The only legal kind of slavery, was taking prisoners of war, and then releasing them after a while

              Someone has not been reading his Bible…

              Or the kind of slavery where one sells ones workingpower, for an amount of money for a limited period of time..

              If you are not being dishonest here, you really have no clue about slavery in the Bible. The OT has different regulations for jews and foreigners, and what you describe ONLY applies to jews – foreigners were abducted, sold and inherited from a master to his heir.

              You don´t take the Bible seriously on slavery, but condemn other for not sharing your interpretations re homosexuality – and what does that make you? (hint: it starts with an “h” and ends with “crite”)

            • JohnM

              You’re confusing it with slaves who accepted the offer to become permanent servants. And you’re confusing taking prisoners of war, with stealing people in Africa. The European slave ships were not “taking prisoners of war”. They were stealing human beings. And they refused to pay them. And they refused to release them.

            • This old worn-out chestnut. Fail.

              I suggest you read Stark, page 165 onwards. NOW.

              Here for free:

              http://thomstark.net/copan/stark_copan-review.pdf

            • Andy_Schueler

              You’re confusing it with slaves who accepted the offer to become permanent servants.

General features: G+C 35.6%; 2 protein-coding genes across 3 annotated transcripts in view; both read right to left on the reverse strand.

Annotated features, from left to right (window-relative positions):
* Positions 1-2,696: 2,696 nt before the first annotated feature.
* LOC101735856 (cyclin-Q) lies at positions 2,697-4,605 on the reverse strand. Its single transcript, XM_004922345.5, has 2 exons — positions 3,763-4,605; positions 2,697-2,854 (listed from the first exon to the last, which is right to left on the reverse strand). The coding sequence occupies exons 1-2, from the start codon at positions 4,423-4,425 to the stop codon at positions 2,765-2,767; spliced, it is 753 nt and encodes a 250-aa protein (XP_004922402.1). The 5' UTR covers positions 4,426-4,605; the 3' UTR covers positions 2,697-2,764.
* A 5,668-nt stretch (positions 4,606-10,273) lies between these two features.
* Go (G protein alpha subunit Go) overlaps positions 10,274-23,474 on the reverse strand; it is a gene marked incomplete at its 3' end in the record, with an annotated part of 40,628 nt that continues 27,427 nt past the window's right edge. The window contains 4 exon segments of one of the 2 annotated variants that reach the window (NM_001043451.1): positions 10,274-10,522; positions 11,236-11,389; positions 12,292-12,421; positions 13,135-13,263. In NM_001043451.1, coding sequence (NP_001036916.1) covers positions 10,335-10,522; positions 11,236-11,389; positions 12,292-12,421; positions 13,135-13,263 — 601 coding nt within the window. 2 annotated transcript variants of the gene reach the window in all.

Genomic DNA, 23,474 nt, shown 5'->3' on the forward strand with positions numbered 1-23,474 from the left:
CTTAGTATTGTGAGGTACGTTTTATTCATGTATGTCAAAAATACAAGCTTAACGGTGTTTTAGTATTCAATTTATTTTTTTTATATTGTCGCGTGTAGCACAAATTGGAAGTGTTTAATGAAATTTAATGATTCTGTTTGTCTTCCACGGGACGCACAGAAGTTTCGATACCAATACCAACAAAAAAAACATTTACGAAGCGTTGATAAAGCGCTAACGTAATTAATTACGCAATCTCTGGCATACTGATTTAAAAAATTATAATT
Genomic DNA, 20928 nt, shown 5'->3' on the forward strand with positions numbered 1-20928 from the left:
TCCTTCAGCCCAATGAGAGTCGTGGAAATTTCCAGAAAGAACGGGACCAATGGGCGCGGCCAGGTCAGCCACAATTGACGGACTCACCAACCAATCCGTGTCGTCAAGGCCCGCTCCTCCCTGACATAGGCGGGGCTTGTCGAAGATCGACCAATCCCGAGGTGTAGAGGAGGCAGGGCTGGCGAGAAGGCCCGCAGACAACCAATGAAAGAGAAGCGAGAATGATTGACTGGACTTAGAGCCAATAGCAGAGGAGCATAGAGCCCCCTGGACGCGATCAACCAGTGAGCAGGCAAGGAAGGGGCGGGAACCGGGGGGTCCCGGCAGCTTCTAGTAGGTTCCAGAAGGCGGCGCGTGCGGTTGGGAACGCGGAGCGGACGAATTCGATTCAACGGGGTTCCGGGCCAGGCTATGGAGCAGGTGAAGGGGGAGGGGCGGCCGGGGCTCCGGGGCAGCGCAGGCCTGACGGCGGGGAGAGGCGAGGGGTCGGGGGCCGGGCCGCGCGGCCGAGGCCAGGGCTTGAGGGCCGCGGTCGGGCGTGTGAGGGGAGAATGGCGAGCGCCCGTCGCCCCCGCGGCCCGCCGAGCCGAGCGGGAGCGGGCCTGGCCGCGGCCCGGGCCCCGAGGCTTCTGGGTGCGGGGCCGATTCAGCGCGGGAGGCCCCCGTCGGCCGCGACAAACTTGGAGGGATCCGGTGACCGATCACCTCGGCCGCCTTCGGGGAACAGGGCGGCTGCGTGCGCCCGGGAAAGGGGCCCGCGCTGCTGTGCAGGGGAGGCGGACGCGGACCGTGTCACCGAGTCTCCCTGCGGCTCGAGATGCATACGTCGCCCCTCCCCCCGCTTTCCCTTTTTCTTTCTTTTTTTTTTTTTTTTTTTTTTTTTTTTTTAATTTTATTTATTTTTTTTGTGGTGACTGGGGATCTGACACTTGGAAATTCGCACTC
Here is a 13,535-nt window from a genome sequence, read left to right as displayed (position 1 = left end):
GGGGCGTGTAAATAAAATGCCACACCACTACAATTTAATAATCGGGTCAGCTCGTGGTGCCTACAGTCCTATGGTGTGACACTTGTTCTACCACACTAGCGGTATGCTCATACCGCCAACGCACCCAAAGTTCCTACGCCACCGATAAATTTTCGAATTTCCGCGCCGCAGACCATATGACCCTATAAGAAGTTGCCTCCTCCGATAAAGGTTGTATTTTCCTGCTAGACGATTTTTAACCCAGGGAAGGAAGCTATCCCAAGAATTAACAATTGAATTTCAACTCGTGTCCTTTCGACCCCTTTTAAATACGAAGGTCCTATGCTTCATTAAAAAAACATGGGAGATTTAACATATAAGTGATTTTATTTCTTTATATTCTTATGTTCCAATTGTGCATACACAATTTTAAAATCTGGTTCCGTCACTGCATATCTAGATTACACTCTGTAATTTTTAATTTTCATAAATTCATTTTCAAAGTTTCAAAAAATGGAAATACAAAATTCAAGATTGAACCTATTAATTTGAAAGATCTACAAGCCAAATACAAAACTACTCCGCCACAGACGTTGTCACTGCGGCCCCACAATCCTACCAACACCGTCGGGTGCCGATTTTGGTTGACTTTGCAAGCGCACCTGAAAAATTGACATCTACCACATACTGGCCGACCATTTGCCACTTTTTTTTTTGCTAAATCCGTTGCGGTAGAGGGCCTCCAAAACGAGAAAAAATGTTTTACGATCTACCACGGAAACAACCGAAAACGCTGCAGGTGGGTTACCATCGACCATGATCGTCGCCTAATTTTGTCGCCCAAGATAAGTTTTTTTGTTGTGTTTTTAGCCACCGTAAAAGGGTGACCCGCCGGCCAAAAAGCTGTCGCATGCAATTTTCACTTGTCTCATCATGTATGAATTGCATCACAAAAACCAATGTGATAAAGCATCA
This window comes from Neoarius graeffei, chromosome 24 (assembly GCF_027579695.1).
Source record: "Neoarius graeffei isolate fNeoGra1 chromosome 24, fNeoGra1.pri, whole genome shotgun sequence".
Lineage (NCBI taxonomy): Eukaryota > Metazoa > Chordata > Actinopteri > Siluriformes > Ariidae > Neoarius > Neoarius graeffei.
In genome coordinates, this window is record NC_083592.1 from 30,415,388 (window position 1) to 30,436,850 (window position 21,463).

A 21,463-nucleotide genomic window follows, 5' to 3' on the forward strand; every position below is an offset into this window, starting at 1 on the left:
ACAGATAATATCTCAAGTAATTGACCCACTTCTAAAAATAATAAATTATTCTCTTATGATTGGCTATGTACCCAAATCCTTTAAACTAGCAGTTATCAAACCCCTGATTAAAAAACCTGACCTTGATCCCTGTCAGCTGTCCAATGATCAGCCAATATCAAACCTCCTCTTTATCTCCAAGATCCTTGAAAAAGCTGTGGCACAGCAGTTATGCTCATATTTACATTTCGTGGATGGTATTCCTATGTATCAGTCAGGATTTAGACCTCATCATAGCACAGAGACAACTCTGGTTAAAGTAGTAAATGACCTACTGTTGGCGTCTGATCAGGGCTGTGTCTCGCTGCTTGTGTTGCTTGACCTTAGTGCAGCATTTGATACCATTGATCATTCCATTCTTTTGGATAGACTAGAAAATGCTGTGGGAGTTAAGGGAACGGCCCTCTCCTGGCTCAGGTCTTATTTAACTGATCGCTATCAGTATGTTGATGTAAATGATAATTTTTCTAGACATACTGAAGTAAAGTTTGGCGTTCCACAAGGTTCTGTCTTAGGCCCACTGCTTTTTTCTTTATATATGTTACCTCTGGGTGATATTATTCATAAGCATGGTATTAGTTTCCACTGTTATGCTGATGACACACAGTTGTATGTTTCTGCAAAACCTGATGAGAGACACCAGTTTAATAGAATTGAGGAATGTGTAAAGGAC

??? I thought you had read the Bible? You clearly didn´t. You are confusing the regulations regarding jews (which were kept as bondservants for a finite amount of time until their debt was paid of) with the regulations for gentiles, which were abducted, sold, could be kept for life (even inherited from master to his heir), and could be legally beaten to the brink of death!
              One of the key passages is in Leviticus 25:

              39 “‘If any of your fellow Israelites become poor and sell themselves to you, do not make them work as slaves. 40 They are to be treated as hired workers or temporary residents among you; they are to work for you until the Year of Jubilee.41 Then they and their children are to be released, and they will go back to their own clans and to the property of their ancestors. 42 Because the Israelites are my servants, whom I brought out of Egypt, they must not be sold as slaves. 43 Do not rule over them ruthlessly, but fear your God.